atonement should ever be adequate; but when I think of Christ’s death it seems impossible that any sin should ever
          be great enough to need such an atonement as that. There is in the death of Christ enough and more than enough.
          There is not only a sea in which to drown our sins, but the very tops of the mountains of our guilt are covered.
          Forty cubits upwards hath this red sea prevailed. There is not only enough to put our sins to death, but enough to
          bury them and hide them out of sight. I say it boldly and without a figure, the eternal arm of God now nerved
          with strength, now released from the bondage in which justice held it, is able to save unto the uttermost them that
          come unto God by Christ.
              This was my subject last Sabbath day, therefore I take it I shall be fully justified in leaving the first point that
          Christ hath died, while I pass on to the other three. You will bear in mind that I discussed the doctrine of the
          satisfaction of Christ’s atonement by his death, in the sermon of last Sunday morning. I come, therefore, to notice
          the second argument. Our first reason for knowing that we cannot be condemned is, because Christ has died for
              II. The second reason a believer hath, is that CHRIST HAS RISEN AGAIN.
              You will observe that the apostle has here prefixed the words, “yea rather!” Do you see the force of this
          expression? As much as to say, it is a powerful argument for our salvation, that Christ died; but it is a still more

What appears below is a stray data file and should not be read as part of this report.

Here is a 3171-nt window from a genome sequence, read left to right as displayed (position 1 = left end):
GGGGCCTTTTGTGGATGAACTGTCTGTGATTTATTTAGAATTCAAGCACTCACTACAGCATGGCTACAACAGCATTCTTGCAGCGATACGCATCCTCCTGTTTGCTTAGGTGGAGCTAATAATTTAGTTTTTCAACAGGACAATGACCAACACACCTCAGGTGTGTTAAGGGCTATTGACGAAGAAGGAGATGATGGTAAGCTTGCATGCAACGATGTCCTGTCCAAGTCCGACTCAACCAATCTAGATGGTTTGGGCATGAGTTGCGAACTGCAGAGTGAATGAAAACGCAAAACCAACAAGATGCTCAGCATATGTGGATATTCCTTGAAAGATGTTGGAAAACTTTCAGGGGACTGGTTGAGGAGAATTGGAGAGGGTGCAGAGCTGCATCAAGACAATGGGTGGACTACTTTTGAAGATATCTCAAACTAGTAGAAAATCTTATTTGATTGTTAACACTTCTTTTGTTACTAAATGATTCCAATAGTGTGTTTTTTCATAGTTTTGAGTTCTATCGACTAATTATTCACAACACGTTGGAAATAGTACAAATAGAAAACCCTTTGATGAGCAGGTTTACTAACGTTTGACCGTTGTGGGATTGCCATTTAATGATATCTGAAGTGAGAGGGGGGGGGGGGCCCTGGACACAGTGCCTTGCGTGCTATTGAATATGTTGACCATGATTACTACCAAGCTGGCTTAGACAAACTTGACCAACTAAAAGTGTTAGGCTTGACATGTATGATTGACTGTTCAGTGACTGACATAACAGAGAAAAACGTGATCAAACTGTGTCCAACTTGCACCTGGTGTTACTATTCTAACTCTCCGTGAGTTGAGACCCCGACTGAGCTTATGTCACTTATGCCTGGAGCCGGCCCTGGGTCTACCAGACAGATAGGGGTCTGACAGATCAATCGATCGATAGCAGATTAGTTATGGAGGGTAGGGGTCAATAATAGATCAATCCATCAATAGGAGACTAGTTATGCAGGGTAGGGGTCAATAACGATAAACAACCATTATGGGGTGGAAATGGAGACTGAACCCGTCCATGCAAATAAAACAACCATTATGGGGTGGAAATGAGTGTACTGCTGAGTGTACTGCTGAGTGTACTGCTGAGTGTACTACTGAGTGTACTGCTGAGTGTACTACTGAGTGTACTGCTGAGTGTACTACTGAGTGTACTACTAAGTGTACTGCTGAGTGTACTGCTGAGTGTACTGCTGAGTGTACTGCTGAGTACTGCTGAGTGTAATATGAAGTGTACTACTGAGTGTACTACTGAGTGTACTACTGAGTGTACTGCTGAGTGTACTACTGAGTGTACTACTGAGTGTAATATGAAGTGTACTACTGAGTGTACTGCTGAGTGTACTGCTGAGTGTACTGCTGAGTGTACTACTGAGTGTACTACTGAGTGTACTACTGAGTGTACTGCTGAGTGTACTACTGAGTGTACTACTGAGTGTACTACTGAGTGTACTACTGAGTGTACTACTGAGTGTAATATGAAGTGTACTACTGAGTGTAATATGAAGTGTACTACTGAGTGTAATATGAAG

cogent proof that every believer shall be saved, that Christ rose again from the dead. This does not often strike us.
          We generally receive more comfort at the cross than we do at the empty sepulchre. And yet this is just through
          our ignorance and through the blindness of our eyes; for verily to the enlightened believer there is more
          consolation in Jesus arising from the tomb, than there is in Jesus nailed to the cross. “Yea rather,” said the apostle;
          as if he would have it, that this is a still more powerful argument. Now what has the resurrection of Christ from
          the dead to do with the justification of a believer? I take it thus: Christ by his death paid to his Father the full price
          of what we owed to him. God did as it were hold a bond against us which we could not pay. The alternative of
          this bond, if not paid, was, that we should be sold for ever under sin, and should endure the penalty of our
          transgressions in unquenchable fire. Now Jesus by his death paid all the debt; to the utmost farthing that was due
          from us to God Christ did pay by his death. Still the bond was not cancelled until the day when Christ rose from
          the dead; then did his Father, as it were, rend the bond in halves, and blot it out, so that thenceforward it ceases to
          have elfect. It is true that death was the payment of the debt, but resurrection was the public acknowledgment that
          the debt was paid. “Now,” says Paul, “yea rather, he is risen from the dead.” O Christian, thou canst not be